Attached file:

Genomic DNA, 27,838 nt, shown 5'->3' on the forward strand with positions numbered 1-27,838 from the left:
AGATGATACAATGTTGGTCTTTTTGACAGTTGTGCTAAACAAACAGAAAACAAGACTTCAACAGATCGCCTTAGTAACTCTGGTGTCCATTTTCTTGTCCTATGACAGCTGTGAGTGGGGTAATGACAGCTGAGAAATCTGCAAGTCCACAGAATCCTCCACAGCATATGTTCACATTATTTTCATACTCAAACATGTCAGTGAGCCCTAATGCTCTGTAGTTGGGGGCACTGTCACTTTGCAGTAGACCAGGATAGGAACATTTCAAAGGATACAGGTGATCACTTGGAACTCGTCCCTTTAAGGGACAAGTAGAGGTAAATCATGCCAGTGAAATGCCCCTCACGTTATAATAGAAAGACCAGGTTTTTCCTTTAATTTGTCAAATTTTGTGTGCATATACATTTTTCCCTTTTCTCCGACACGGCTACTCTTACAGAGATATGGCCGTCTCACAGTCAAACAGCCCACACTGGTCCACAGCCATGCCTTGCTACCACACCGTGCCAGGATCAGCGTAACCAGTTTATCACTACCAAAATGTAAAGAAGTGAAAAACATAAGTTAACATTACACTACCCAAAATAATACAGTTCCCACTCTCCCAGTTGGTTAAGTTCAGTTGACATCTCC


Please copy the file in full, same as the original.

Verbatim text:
Genomic DNA, 27,838 nt, shown 5'->3' on the forward strand with positions numbered 1-27,838 from the left:
AGATGATACAATGTTGGTCTTTTTGACAGTTGTGCTAAACAAACAGAAAACAAGACTTCAACAGATCGCCTTAGTAACTCTGGTGTCCATTTTCTTGTCCTATGACAGCTGTGAGTGGGGTAATGACAGCTGAGAAATCTGCAAGTCCACAGAATCCTCCACAGCATATGTTCACATTATTTTCATACTCAAACATGTCAGTGAGCCCTAATGCTCTGTAGTTGGGGGCACTGTCACTTTGCAGTAGACCAGGATAGGAACATTTCAAAGGATACAGGTGATCACTTGGAACTCGTCCCTTTAAGGGACAAGTAGAGGTAAATCATGCCAGTGAAATGCCCCTCACGTTATAATAGAAAGACCAGGTTTTTCCTTTAATTTGTCAAATTTTGTGTGCATATACATTTTTCCCTTTTCTCCGACACGGCTACTCTTACAGAGATATGGCCGTCTCACAGTCAAACAGCCCACACTGGTCCACAGCCATGCCTTGCTACCACACCGTGCCAGGATCAGCGTAACCAGTTTATCACTACCAAAATGTAAAGAAGTGAAAAACATAAGTTAACATTACACTACCCAAAATAATACAGTTCCCACTCTCCCAGTTGGTTAAGTTCAGTTGACATCTCC